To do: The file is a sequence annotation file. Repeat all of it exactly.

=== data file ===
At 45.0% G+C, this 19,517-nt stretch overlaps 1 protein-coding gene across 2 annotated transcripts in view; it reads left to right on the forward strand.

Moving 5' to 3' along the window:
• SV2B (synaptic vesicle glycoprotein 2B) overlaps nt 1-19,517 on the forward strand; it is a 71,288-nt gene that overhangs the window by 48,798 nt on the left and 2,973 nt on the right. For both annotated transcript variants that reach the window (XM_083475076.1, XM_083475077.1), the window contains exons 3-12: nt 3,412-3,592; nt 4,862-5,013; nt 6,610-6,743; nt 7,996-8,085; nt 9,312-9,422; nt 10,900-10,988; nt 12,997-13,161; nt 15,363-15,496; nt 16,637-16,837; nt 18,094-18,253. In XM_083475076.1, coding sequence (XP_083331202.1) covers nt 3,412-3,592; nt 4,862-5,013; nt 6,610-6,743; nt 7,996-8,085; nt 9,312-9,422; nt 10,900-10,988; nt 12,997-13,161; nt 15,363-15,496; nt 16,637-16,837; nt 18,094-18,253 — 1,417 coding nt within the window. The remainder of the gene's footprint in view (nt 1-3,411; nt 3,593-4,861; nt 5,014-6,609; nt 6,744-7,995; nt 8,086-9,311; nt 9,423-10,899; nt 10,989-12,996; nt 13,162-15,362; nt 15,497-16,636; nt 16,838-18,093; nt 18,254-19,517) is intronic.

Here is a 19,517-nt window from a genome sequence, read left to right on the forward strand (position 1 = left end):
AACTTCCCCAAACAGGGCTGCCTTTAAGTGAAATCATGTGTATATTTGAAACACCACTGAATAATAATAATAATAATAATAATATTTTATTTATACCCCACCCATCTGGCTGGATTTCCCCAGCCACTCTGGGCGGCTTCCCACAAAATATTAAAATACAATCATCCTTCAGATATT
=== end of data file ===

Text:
At 45.0% G+C, this 19,517-nt stretch overlaps 1 protein-coding gene across 2 annotated transcripts in view; it reads left to right on the forward strand.

Moving 5' to 3' along the window:
• SV2B (synaptic vesicle glycoprotein 2B) overlaps nt 1-19,517 on the forward strand; it is a 71,288-nt gene that overhangs the window by 48,798 nt on the left and 2,973 nt on the right. For both annotated transcript variants that reach the window (XM_083475076.1, XM_083475077.1), the window contains exons 3-12: nt 3,412-3,592; nt 4,862-5,013; nt 6,610-6,743; nt 7,996-8,085; nt 9,312-9,422; nt 10,900-10,988; nt 12,997-13,161; nt 15,363-15,496; nt 16,637-16,837; nt 18,094-18,253. In XM_083475076.1, coding sequence (XP_083331202.1) covers nt 3,412-3,592; nt 4,862-5,013; nt 6,610-6,743; nt 7,996-8,085; nt 9,312-9,422; nt 10,900-10,988; nt 12,997-13,161; nt 15,363-15,496; nt 16,637-16,837; nt 18,094-18,253 — 1,417 coding nt within the window. The remainder of the gene's footprint in view (nt 1-3,411; nt 3,593-4,861; nt 5,014-6,609; nt 6,744-7,995; nt 8,086-9,311; nt 9,423-10,899; nt 10,989-12,996; nt 13,162-15,362; nt 15,497-16,636; nt 16,838-18,093; nt 18,254-19,517) is intronic.

Here is a 19,517-nt window from a genome sequence, read left to right on the forward strand (position 1 = left end):
AACTTCCCCAAACAGGGCTGCCTTTAAGTGAAATCATGTGTATATTTGAAACACCACTGAATAATAATAATAATAATAATAATATTTTATTTATACCCCACCCATCTGGCTGGATTTCCCCAGCCACTCTGGGCGGCTTCCCACAAAATATTAAAATACAATCATCCTTCAGATATT